|کد مقاله||کد نشریه||سال انتشار||مقاله انگلیسی||ترجمه فارسی||نسخه تمام متن|
|343646||617192||2014||8 صفحه PDF||سفارش دهید||دانلود رایگان|
• Typicality exists in the drawings of girls and boys ages 6–11 cross-culturally.
• Understanding typicality in children's art assists art therapists in evaluation.
• Boys drawings include stereotypes of masculinity, weapons, vehicles, and sports.
• Girls drawings are more likely to use both warm and cool colors.
• Lowenfeld's art development stages are applicable to age but are not universal.
Gender typicality in children's art development was examined from drawings of a person in an environment. Participants (n = 700) were aged 6–12 (boys, n = 314; girls, n = 386) were from 13 countries in Africa, Asia, Europe, North America, and Central America. Inclusion of vehicles, weapons, animals, sports, ground line, Lowenfeld's stage of development, and principal color were observed and analyzed. Boys incorporated vehicles, weapons, and sports more than girls. Girls used more colors than boys. Significant differences were found between some subgroups and countries. Overall there was a significant difference by gender in the following categories: inclusion of vehicles of transportation (χ2 (1, n = 700) = 16.027, p < .01) with boys including vehicles twice as often as girls, inclusion of weapons, no girls included weapons in their images, though some boys did (χ2 (1, n = 283) = 14.317, p < .01), inclusion of images of sports: boys were more likely then girls to include images of sports (χ2 (1, n = 700) = 1.562, p < .01); principal color choice was (χ2 (3, n = 700) = 8.82, p = .032), with boys more likely to use no color and girls were more likely to use equal amounts of warm and cool colors. The data suggests disparity between ages and stages of Lowenfeld's art development (1987) and adds to information on normative development in art and on gender typicality in drawings cross-culturally.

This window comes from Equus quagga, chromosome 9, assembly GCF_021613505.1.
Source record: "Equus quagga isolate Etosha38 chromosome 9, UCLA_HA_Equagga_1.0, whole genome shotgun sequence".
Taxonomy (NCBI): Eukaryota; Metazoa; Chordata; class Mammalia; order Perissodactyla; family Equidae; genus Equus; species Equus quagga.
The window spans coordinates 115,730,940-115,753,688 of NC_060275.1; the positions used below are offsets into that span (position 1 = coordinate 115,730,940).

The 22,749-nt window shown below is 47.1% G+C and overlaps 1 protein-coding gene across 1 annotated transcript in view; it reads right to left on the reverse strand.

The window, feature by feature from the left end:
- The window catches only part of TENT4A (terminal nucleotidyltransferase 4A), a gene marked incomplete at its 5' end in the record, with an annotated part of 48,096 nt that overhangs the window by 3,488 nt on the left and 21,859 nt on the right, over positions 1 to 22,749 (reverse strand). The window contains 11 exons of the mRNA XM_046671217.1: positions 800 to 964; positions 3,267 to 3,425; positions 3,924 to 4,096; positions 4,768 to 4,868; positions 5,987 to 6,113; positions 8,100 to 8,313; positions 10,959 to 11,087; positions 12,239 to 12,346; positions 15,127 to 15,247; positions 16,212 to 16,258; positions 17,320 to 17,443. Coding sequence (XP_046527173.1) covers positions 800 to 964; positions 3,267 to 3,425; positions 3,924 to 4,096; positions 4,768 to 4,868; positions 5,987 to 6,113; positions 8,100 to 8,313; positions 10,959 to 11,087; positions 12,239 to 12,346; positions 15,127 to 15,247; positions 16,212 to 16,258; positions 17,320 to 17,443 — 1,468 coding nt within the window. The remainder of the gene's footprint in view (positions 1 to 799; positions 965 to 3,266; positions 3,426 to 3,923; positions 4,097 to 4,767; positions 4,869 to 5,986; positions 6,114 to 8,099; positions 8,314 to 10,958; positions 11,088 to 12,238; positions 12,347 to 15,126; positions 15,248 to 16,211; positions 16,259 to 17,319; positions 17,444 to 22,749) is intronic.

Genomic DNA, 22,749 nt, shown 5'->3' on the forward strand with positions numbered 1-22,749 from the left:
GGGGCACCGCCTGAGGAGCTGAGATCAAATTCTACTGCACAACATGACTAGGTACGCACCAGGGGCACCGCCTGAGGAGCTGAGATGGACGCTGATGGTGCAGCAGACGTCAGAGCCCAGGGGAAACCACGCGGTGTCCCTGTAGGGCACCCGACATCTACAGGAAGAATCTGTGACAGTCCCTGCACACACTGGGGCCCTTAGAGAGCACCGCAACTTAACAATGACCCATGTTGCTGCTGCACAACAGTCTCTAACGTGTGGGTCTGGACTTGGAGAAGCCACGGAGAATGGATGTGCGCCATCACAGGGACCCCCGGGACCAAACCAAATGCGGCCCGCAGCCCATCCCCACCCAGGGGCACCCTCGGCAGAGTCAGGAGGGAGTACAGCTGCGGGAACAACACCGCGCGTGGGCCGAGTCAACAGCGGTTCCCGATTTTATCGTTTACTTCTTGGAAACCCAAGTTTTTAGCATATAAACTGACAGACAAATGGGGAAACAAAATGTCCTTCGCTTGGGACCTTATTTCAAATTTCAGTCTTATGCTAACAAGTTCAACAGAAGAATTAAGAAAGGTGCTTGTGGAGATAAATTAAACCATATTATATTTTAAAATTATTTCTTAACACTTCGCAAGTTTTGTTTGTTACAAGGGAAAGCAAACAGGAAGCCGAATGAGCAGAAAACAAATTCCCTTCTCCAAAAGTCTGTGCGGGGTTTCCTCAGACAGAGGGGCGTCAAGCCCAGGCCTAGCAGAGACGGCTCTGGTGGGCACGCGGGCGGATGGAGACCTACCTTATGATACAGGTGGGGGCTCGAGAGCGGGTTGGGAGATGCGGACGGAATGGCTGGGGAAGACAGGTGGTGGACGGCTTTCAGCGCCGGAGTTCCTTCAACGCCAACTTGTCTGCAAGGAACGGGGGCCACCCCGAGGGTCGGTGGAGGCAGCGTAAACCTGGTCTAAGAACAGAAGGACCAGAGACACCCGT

Journal: The Arts in Psychotherapy - Volume 41, Issue 2, April 2014, Pages 155–162